Empire State Building Investor Appeals $55M Settlement
By Kaitlin Ugolik
Law360, New York (March 19, 2014, 3:32 PM ET) -- An Empire State Building investor on Tuesday appealed the May approval of a class action settlement over a deal that rolled the iconic building into a real estate investment trust, arguing that the class did not properly represent — and the settlement did not benefit — all investors.
Alan L. Kovacs, a trustee of the Hilda Kovacs Family Trust, which holds an interest in the building through Empire State Building Associates, argues that the ESBA investors should have been represented as a separate class or sub-class in litigation over the creation of the Empire State Realty Trust.
Instead, the class in the present action included all investors in ESBA as well as those in two other public LLCs and all of the private entities that Malkin Holdings LLC aimed to consolidate with the REIT deal, allegedly resulting in an unfavorable outcome for ESBA investors.
“There are questions of law and fact that are unique to the investors in ESBA that predominate over questions of law and fact that are common to investors in the other private and public entities involved in the consolidation in the ESRT,” Kovacs argued.
Judge O. Peter Sherwood certified a class of 4,500 investors in May and approved a $55 million settlement, clearing the way for the creation of ESRT and a subsequent initial public offering.
The investors had claimed that they'd been misled about the deal, which they feared would saddle them with heavy taxes and other burdens, but the majority of them dropped their objections in exchange for $55 million in cash and securities, as well as changes to the deal's tax structure worth an estimated $100 million.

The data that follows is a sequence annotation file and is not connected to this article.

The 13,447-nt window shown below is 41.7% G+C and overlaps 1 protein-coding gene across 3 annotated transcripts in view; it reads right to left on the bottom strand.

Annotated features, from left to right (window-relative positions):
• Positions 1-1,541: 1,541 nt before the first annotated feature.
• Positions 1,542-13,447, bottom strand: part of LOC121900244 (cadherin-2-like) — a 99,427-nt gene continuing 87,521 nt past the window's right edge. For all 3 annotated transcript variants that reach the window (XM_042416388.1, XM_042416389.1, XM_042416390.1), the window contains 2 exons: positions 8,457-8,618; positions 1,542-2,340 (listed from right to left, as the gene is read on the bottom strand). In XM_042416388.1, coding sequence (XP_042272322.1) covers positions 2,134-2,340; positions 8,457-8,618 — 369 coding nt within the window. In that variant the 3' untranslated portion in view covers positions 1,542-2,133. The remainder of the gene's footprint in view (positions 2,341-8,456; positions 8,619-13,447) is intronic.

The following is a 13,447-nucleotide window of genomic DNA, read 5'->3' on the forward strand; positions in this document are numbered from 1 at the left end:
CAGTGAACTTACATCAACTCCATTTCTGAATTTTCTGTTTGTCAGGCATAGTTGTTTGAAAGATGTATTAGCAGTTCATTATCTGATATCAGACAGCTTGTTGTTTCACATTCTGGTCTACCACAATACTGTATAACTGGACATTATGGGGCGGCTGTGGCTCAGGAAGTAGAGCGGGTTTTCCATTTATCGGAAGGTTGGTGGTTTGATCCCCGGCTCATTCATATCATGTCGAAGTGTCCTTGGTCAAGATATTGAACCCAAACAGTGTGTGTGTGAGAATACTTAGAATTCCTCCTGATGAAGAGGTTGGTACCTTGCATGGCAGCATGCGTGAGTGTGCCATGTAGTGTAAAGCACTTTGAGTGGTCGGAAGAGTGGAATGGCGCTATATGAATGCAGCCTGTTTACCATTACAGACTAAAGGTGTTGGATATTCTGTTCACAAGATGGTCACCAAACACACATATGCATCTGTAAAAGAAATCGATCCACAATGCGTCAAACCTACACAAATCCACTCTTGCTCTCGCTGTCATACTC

Not all of the investors were happy with the settlement, however.
Kovacs argued that the lower court had erred in certifying the class, erroneously finding that the questions of law and facts common to the class predominated over any questions affecting only individual class members.
“Furthermore, the conduct of plaintiff-respondents and class counsel evidences that they clearly cannot protect, and have not protected, the interests of investors in ESBA whose interests conflict with the interests of the other members of the certified class,” the petition said.
The lower court found that the $55 million settlement represented between 34 percent and 76 percent of the total recoverable damages, but each owner of a $10,000 ESBA participation ended up receiving about one third less than they and the court had anticipated, Kovacs claimed.
“Perhaps most tellingly, like those ESBA participants who voluntarily consented to the consolidation, class counsel were duped by defendant-respondents into believing that most ESBA participants would be receiving $328,800,” the petition said.
The court also determined that $11.6 million in attorneys' fees was appropriate based on an average hourly rate of $2,475.56, but the investor argues that the hourly rate should have been lowered based on the counsel allegedly having improperly discounted the value of certain claims and misrepresented that they were responsible for the tax benefit to the class.
Counsel for the parties did not immediately respond to requests for comment Wednesday.
Kovacs is representing himself.
The class is represented by Lawrence P. Kolker of Wolf Haldenstein Adler Freeman & Herz LLP.
The Malkin defendants are represented by Thomas E.L. Dewey of Dewey Pegno & Kramarsky LLP. The Helmsley estate is represented by Ronald S. Rolfe of Cravath Swaine & Moore LLP.
The case is In re: Empires State Realty Trust Inc. Investor Litigation, case number 650607/2012, in the Supreme Court of the State of New York, Appellate Division: First Department.
– Additional reporting by Eric Hornbeck. Editing by Emily Kokoll.